It's time for the Balanced Budget Amendment
In 1997, a proposed amendment to the Constitution that would require Congress to balance the budget received sixty-six votes – falling just one vote short of the required two-thirds majority it needed to pass and be sent on to the states for ratification.
That was the last time Congress considered a balanced budget amendment. The national debt at that time was over five and a half trillion dollars. Today it is over fourteen trillion. Coincidence?
Year after year Congress borrows more money and spends all that it borrows; and year after year they vote to increase our national debt limit. It’s like being able to increase your credit limit after you’ve maxed out your credit cards.
Soon the government will reach its current legal debt limit of 14.3 trillion dollars, and the only way that it can continue to borrow is if Congress raises that limit. That means that Obama needs Republican support for the idea. And that means that Republicans have leverage. The question is, will they use it? And will they use it for a long term solution, or just some cosmetic cuts (or reductions in the rate of growth)?
Republicans should welcome the opportunity to put the issue of fiscal responsibility squarely on Obama and the Democrats by linking any debt limit increase to passage of a balanced budget amendment.
With a new conservative majority in the House of Representatives, and several more real conservatives in the Senate, not to mention a greater public sense of our fiscal reality, we have the best chance to push a balanced budget amendment that we have had in years. When you add the fact that many vulnerable Senate Democrats are up for reelection in 2012, now is the time.
The cuts in spending that a balanced budget would require would be temporarily painful, but those cuts will help reduce the national government closer to the role envisioned by those who created it. Voters in each state would then be free to decide for themselves just how much big government they really want to pay for.
Our country’s history clearly demonstrates that the lack of a balanced budget requirement is an outright invitation – if not a guarantee – of fiscal irresponsibility. The presence of a fourteen trillion dollar debt is evidence of that fact.
But just how do you run up a fourteen trillion dollar national debt in the first place? Simple. By growing a government that spends more than it takes in every year. This year’s deficit alone is reported to be between one and a half to two trillion dollars, (yes, they’re still not sure). How does this happen? Because Democrats (and some Republicans) love to propose bigger government on the basis of “helping people”, but conservatives have usually been able to prevent the massive tax increases it would take to finance it. So Congress borrows. It’s an easier political choice than cutting programs or increasing taxes. No immediate pain. Let the grandkids sort it out.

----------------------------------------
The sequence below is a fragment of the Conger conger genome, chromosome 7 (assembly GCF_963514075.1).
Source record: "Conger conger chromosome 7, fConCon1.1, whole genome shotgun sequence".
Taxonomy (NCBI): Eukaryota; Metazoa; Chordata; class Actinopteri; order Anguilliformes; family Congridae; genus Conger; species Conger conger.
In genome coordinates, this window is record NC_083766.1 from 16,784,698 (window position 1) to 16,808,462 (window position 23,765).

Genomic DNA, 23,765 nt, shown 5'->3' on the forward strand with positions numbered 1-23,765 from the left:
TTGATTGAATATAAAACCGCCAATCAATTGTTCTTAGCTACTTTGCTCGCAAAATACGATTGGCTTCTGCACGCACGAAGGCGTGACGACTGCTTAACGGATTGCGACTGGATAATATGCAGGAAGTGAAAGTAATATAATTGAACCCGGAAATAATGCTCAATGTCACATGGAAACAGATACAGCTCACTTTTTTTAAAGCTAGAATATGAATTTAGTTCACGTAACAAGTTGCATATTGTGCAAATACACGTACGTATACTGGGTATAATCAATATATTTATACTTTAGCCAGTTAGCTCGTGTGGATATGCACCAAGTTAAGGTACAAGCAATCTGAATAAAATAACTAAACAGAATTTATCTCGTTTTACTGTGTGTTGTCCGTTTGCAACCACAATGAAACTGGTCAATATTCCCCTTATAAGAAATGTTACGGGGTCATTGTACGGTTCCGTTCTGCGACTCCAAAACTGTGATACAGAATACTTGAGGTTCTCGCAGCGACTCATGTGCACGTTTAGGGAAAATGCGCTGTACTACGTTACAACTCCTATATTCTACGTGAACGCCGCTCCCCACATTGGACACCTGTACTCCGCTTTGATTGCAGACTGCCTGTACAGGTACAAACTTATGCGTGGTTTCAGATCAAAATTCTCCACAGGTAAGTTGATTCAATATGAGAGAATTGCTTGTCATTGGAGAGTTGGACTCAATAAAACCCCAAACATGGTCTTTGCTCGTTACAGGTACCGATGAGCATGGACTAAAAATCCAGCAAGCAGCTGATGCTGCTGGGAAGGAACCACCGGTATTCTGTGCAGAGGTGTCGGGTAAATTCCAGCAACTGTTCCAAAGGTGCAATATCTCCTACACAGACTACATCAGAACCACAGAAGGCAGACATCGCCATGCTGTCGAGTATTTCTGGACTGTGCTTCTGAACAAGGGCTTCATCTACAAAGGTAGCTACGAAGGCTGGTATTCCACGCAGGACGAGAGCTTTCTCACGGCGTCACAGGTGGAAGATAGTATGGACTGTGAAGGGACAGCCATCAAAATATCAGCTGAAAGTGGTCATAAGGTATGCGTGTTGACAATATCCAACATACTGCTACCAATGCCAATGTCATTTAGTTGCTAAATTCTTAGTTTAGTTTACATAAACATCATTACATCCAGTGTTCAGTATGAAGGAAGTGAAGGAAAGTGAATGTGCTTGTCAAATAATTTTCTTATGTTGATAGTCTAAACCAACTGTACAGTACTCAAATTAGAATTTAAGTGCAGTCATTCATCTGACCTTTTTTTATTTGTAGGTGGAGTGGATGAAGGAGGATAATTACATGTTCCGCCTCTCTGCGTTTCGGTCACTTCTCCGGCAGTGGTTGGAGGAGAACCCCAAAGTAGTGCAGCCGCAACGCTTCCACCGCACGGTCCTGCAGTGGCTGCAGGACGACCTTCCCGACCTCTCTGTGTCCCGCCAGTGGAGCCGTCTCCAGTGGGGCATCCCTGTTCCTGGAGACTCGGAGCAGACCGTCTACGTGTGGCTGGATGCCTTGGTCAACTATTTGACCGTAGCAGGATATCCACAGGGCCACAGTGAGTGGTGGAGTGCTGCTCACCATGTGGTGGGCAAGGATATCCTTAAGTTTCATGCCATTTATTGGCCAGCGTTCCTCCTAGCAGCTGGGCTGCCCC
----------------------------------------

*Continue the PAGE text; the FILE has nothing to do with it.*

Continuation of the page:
The problem is that we are borrowing to cover our operating costs. In effect, paying our living expenses with a national credit card.
If the country were a business, it would be forced into bankruptcy by its creditors. But a business can’t forcibly extract more capital from its shareholders, or print money, or legally cook its own books so lenders will keep lending. Governments can. But continued borrowing and printing will only lead to more stagnation at best. At worse, well…use your imagination.
Rham Emanuel famously suggested that a political crisis is a terrible thing to waste. Well, we are certainly in a crisis. And, as 2010 proved, voters are awakening to that fact. So it’s time to put the crisis to good use and leverage it towards a real, long-term solution.
The only way to force sound fiscal policy on our government is to require it. And the only way to do that is to pass a balanced budget amendment. Anything short of that is an open door to continue down – or eventually get back on – the same path that we are on now.
It is a crisis that will end either painfully or catastrophically. The question is whether we choose the better of those two options.